Tobias Wolff lives in Northern California and teaches at Stanford University. He has received the Rea Award for excellence in the short story, the National Medal of Arts, a Los Angeles Times Book Prize, and the PEN/Faulkner Award.
In PEN/Faulkner Award-winner Wolff's fourth book, he recounts his coming-of-age with customary skill and self-assurance. Seeking a better life in the Northwestern U.S. with his divorced mother, whose ``strange docility, almost paralysis, with men of the tyrant breed'' taught Wolff the virtue of rebellion, he considered himself ``in hiding,'' moved to invent a private, ``better'' version of himself in order to rise above his troubles. Primary among these were the adultsdrolly eccentric, sometimes dementedwho were bent on humiliating him. Since Wolff the writer never pities Wolff the boy, the author characterizes the crew of grown-up losers with damning objectivity, from the neurotic stepfather who painted his entire house (piano and Christmas tree included) white, to the Native American football star whose ultimate failure was as inexplicable as his athletic brilliance. Briskly and candidly reportedWolff's boyhood best friend ``bathed twice a day but always gave off an ammoniac hormonal smell, the smell of growth and anxiety''his youth yields a self-made man whose struggle to fit the pieces together is authentic and endearing. Literary Guild alternate. (Jan.)
Winner of the PEN/Faulkner award for The Barracks Thief , Wolff offers an engrossing and candid look into his childhood and adolescence in his first book of nonfiction. In unaffected prose he recreates scenes from his life that sparkle with the immediacy of narrative fiction. The result is an intriguingly guileless book, distinct from the usual reflective commentary of autobiography, that chronicles the random cruelty of a step father, the ambiguity of youthful friendships, and forgotten moments like watching The Mickey Mouse Club. Throughout this youthful account runs the solid thread of the author's respect and affection for his mother and a sense of wonder at the inexplicable twistings and turnings of the road to adulthood in modern America. Highly recommended. Linda Rome, Mentor, Ohio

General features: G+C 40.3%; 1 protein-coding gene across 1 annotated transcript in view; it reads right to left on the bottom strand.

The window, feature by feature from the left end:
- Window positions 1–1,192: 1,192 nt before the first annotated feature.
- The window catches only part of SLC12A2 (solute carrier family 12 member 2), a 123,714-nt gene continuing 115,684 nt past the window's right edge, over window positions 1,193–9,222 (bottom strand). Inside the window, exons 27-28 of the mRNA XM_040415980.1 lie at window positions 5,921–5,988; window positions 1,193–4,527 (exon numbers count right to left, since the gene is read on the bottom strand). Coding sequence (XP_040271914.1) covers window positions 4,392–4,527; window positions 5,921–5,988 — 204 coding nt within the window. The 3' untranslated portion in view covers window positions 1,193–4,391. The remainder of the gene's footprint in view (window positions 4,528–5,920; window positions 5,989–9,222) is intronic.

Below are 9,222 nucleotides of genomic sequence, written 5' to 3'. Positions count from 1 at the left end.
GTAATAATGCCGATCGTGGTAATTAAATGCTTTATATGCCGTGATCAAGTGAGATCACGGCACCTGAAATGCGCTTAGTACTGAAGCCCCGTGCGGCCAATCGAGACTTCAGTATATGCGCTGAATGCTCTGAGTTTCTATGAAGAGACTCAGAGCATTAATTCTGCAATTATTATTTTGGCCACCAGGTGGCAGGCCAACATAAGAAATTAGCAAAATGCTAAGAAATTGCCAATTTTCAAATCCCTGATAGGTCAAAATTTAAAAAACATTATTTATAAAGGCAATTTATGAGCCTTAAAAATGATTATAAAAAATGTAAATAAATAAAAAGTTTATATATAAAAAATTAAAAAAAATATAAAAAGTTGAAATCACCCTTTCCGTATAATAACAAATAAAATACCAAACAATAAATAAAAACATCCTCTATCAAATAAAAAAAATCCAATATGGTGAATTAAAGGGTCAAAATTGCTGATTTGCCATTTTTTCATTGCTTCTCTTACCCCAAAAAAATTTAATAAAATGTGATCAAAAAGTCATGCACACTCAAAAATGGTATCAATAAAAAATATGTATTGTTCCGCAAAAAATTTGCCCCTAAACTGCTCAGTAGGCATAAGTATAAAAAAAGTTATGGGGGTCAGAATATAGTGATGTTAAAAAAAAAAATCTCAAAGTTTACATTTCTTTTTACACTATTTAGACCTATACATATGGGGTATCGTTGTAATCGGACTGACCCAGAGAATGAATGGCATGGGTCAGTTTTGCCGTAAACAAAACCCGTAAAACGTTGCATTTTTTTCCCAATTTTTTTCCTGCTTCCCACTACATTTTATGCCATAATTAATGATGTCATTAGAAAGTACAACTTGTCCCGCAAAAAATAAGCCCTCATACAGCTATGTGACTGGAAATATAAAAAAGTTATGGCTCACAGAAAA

"So absolutely clear and hypnotic . . . that a reader wants to take it apart and find some simple way to describe why it works so beautifully."--New York Times
"Wolff writes in language that is lyrical without embellishment, defines his characters with exact strokes and perfectly pitched voices, [and] creates suspense around ordinary events, locating the deep mystery within them."--Los Angeles Times Book Review "A work of genuine literary art . . . as grim and eerie as Great Expectations, as surreal and cruel as The Painted Bird, as comic and transcendent as Huckleberry Finn." -Philadelphia Inquirer "[This] extraordinary memoir is so beautifully written that we not only root for the kid Wolff remembers, but we also are moved by the universality of his experience." -San Francisco Chronicle "Wolff writes in language that is lyrical without embellishment, defines his characters with exact strokes and perfectly pitched voices, [and] creates suspense around ordinary events, locating the deep mystery within them." -Los Angeles Times Book Review "Wolff's genius is in his fine storytelling. This Boy's Life reads and entertains as easily as a novel. Wolff's writing and timing are superb, as are his depictions of those of us who endured the "50s." -Oregonian